Long-distance running requires shoes that cushion your feet from repeated foot strikes
2
Trail running
Trail running demands shoes with good grip to prevent you from slipping on uneven surfaces
3
Netball shoes
Netball shoes need to provide good lateral support for quick side-to-side movements
4
Tennis shoes
Tennis shoes will be different depending on the type of court surface you're playing on

If you're unsure about what shoes to choose, it's best to ask your Physical Therapist or podiatrist for advice. Once you have their suggestions, it's a good idea to visit a reputable athletic shoe store specializing in shoe fitting.

This way, you'll understand what level of support your ankles need, then get a chance to test a range of shoe styles that suit you for comfort, form, and fit.

Choose different kind of shoes for different kind of sports to prevent ankle sprains

Replace your shoes when necessary

Remember that your shoes have a shelf life. Once their cushioning and support wear down, it can put you at a greater risk of injury, including ankle sprains.

Podiatrists suggest you replace your athletic shoes when they show signs of wear and tear or if you've had them for over 12 months. Some guidance mentions replacing your running shoes after 300-400 miles. But, this can't be applied to everyone because of the vast range in runners' weights, running styles, and shoe types.

Instead, keep an eye on how your shoes look and feel. If they start to feel uncomfortable or look worn down, it's probably time for a new pair.

Replace your old shoes for ankle sprain prevention

3. Use ankle taping and bracing for extra support when necessary

When to use ankle taping or braces

Research suggests that ankle taping and bracing prevent ankle sprains effectively, especially when you have a history of ankle injuries.

You can use them as an additional layer of support for your ankle when you get back into exercise after an ankle sprain. And as a preventative measure during high-risk sports involving running, jumping, or quick changes in direction—regardless of any past ankle injuries.

Taping and bracing may help prevent ankle injuries on a number of levels:

1
Mechanical
Physically blocking extreme ankle movements that may injure you
2
Neuromuscular
Activating the touch receptors on the skin around your ankle, improving your proprioception, and helping your ankle muscles work better
3
Psychological
Giving you a sense of stability and reassurance that your ankle is secure (psychological)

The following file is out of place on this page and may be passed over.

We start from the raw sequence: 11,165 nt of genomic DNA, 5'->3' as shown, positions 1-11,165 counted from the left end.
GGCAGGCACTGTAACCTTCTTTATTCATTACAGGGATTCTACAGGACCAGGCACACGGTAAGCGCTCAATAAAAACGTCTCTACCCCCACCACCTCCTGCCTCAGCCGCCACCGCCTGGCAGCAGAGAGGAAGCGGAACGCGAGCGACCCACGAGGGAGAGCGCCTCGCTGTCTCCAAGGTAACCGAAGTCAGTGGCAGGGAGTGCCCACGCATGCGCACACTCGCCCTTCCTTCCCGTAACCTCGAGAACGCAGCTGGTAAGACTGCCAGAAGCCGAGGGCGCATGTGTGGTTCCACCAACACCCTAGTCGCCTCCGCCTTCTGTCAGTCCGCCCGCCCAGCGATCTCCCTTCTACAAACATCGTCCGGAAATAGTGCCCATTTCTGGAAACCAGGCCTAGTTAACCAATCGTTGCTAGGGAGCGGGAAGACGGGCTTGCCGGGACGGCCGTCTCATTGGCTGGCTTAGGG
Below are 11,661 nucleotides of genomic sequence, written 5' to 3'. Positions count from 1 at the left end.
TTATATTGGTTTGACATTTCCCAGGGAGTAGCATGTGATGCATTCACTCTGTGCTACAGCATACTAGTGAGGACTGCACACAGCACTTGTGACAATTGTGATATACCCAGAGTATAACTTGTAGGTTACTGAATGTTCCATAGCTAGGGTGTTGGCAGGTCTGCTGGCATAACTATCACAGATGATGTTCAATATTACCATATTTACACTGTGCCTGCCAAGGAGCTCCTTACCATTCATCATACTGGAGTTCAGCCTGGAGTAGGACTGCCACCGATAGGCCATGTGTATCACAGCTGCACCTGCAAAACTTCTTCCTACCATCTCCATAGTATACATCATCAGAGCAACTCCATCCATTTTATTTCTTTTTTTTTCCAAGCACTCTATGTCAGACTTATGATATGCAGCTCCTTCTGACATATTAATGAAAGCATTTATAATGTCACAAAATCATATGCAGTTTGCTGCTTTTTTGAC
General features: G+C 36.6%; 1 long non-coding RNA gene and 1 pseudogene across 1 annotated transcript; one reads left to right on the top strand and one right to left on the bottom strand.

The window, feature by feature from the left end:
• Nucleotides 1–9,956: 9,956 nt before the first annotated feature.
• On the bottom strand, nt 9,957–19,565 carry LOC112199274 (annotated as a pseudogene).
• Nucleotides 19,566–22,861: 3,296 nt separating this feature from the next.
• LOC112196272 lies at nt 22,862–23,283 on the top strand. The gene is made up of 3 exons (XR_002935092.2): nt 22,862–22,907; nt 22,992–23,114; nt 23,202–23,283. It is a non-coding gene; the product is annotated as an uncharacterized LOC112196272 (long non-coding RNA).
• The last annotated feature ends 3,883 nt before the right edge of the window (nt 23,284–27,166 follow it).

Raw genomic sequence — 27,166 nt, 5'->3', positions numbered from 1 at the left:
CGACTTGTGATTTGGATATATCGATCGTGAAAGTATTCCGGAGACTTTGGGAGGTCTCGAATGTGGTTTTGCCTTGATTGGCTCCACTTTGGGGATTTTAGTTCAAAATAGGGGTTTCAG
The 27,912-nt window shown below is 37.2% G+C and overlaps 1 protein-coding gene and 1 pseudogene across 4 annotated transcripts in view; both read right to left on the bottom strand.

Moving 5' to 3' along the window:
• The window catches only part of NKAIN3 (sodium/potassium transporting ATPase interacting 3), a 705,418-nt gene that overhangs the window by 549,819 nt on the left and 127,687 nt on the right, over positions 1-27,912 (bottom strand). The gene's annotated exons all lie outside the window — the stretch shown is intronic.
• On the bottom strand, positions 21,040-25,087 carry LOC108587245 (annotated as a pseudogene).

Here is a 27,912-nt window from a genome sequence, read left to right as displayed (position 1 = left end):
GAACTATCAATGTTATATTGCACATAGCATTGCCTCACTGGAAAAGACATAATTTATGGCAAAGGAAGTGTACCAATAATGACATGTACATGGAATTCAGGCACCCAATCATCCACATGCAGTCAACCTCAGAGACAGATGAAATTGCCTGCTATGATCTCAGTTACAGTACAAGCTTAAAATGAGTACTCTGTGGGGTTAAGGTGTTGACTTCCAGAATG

Which is better, taping or braces?

Braces evolved from taping as a more permanent solution to keeping the ankle secure during sport.

There's evidence that ankle braces may be slightly more effective at helping prevent ankle sprains than rigid taping. But, both are better than having no support. Also, combining a brace with balance exercises may increase your protection against ankle sprains.

Since braces and taping seem to have similar effects on ankle sprain prevention, choosing between them usually depends on your personal preferences and needs as an athlete.

Each has pros and cons, and weighing them up can be a good place to start when you need help deciding what to use. If you’d like to learn more about this, we’ve discussed ankle braces and taping for ankle sprains in detail here.

Conclusion

So, there you have it! Three simple ways to help prevent ankle sprains are to:

1. Do balance and proprioception exercises to make your ankle strong and stable.

2. Make sure you're wearing the most supportive shoes for your activity.

3. Use taping and bracing for extra ankle support when you need it.

These strategies will help keep you safe and on your feet, doing the things you love.

The Exakt Health app is the perfect partner in injury prevention. It gives you tailored exercises and helpful advice as part of a holistic, science-backed approach to keeping you injury-free and active!

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Kim Van Deventer
Kim Van Deventer is a freelance healthcare writer and digital content strategist for healthcare businesses and medical content agencies. She worked as a physiotherapist for more than 14 years, specialising in sports injury rehabilitation, chronic pain management, and women's health. Kim combines her clinical experience and digital marketing skills to create relevant and helpful content that improves patients' lives.